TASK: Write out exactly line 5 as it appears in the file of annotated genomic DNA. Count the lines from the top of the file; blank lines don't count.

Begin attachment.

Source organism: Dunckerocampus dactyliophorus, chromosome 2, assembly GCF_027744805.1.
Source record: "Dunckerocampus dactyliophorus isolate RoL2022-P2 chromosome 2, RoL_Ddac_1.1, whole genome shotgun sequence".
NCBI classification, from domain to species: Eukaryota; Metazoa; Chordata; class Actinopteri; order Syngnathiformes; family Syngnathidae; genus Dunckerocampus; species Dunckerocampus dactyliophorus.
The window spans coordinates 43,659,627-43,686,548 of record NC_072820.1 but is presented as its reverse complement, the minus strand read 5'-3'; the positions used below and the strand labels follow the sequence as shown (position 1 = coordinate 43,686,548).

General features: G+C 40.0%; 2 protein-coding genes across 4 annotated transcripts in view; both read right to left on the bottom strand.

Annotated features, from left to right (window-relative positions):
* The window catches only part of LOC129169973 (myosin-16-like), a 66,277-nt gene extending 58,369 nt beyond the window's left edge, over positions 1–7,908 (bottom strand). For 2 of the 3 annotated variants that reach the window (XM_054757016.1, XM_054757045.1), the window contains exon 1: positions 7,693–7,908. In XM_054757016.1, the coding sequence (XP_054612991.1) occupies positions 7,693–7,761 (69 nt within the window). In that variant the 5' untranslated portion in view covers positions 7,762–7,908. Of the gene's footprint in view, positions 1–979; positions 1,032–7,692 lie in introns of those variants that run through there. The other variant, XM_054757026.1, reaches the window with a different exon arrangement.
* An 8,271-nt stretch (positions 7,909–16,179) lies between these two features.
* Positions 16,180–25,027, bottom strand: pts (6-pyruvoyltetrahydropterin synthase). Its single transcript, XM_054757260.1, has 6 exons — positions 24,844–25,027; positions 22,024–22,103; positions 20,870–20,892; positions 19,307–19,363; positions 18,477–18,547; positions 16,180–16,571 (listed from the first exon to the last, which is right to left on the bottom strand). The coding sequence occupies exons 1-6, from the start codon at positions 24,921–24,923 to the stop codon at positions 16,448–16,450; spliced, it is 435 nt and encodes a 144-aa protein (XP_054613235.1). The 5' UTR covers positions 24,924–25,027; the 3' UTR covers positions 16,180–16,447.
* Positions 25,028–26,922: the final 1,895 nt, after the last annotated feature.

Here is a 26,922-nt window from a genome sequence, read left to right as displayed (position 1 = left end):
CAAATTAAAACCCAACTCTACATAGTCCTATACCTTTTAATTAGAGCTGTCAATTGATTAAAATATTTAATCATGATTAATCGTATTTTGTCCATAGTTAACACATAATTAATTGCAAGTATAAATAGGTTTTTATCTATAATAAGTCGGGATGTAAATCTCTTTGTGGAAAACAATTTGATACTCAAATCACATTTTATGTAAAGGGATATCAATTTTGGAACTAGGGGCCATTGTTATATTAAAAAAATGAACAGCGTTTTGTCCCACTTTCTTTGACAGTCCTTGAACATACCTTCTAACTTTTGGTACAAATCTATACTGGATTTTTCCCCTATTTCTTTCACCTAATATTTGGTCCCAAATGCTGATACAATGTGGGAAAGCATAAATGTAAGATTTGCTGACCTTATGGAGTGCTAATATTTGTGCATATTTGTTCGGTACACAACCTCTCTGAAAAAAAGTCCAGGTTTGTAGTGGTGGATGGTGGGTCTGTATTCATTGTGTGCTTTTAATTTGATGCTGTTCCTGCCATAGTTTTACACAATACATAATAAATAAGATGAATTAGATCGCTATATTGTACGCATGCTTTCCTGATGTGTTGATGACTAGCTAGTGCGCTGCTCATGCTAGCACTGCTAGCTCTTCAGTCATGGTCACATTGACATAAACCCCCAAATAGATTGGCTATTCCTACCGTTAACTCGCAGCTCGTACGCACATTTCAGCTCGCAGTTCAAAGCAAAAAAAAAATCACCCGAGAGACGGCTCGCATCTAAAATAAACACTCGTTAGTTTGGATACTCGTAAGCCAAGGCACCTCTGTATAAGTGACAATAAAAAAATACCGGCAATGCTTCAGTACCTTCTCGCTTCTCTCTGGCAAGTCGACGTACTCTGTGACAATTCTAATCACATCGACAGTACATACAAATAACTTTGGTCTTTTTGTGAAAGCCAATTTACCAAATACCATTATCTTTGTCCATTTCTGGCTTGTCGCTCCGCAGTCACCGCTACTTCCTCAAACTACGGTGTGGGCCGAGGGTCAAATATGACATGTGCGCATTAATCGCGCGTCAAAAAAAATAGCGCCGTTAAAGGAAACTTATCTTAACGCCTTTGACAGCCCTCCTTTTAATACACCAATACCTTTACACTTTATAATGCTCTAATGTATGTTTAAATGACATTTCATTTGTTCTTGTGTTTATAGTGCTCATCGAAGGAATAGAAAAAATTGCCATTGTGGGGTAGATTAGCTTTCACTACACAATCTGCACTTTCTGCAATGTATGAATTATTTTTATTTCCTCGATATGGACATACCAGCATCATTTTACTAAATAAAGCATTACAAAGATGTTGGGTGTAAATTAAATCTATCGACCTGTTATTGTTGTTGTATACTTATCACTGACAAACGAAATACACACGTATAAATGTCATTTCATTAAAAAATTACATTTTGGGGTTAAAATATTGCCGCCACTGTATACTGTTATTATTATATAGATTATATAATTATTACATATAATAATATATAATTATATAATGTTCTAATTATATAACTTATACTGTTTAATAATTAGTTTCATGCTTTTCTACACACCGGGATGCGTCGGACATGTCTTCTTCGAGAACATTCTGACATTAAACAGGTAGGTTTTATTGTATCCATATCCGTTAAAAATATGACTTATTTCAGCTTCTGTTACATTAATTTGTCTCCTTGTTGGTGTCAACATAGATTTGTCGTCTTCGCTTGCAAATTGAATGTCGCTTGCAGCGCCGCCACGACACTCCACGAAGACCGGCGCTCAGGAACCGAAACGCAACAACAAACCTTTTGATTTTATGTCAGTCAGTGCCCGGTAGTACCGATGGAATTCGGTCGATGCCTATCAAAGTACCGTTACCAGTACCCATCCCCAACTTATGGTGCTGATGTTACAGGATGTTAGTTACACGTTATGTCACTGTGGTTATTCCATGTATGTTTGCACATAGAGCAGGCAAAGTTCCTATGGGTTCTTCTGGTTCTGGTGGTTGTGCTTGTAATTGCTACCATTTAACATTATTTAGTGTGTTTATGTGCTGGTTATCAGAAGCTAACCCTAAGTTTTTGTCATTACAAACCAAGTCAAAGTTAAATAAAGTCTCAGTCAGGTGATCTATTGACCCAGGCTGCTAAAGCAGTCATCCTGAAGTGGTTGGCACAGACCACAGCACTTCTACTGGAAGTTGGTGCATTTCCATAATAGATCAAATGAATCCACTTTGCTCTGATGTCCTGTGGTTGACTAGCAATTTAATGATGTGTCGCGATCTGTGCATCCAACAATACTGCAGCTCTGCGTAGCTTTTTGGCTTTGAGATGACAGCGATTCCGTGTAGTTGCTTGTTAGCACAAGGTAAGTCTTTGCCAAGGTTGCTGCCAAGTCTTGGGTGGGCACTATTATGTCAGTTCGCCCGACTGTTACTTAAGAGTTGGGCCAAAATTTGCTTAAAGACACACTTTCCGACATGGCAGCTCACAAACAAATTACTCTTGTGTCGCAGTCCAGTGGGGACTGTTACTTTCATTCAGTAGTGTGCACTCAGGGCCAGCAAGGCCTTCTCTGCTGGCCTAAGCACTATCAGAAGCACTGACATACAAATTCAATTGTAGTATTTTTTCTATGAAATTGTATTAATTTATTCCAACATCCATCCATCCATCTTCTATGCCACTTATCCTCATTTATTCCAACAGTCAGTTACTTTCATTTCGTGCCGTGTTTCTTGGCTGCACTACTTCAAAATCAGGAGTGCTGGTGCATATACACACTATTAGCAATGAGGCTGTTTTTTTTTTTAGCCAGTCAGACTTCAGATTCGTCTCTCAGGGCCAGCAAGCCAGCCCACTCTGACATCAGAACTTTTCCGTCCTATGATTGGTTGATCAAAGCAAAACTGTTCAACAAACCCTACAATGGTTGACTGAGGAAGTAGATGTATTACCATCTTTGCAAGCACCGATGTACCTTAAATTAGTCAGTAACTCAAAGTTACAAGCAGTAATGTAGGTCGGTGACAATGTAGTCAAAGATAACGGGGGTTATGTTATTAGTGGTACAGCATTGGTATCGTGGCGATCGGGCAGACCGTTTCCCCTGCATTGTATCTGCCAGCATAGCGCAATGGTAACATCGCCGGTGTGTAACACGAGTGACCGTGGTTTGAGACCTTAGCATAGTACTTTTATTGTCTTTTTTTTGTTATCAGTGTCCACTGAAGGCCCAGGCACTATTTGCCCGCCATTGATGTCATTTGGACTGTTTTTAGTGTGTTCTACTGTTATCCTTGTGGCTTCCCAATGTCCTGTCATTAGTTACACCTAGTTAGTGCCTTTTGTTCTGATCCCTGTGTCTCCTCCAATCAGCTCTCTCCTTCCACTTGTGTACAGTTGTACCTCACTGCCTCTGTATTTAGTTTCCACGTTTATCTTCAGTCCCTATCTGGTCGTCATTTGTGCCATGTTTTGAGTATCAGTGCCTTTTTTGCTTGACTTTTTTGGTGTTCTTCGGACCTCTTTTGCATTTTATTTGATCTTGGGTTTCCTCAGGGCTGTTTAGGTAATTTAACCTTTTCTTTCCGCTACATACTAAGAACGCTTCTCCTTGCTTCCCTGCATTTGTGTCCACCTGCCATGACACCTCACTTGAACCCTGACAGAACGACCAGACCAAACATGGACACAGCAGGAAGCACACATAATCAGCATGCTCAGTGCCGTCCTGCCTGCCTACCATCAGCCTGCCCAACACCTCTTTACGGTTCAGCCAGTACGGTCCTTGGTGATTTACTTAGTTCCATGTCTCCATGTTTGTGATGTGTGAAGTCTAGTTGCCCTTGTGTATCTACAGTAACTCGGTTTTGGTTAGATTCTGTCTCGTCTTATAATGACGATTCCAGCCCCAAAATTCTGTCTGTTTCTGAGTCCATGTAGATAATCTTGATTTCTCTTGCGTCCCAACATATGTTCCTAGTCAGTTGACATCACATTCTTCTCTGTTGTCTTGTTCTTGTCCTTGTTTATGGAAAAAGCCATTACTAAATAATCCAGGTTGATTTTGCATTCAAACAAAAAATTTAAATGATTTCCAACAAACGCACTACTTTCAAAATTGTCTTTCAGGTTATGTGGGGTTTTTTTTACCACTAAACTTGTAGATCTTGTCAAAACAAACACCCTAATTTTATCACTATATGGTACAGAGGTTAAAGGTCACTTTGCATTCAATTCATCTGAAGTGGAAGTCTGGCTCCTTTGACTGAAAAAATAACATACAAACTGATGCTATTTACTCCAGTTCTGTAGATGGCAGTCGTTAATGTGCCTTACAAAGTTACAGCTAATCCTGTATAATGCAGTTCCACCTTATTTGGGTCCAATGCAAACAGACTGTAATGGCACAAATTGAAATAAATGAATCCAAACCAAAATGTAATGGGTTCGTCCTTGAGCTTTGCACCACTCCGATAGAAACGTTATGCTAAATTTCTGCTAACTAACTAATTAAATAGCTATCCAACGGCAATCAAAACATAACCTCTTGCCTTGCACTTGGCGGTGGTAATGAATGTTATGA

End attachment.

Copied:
General features: G+C 40.0%; 2 protein-coding genes across 4 annotated transcripts in view; both read right to left on the bottom strand.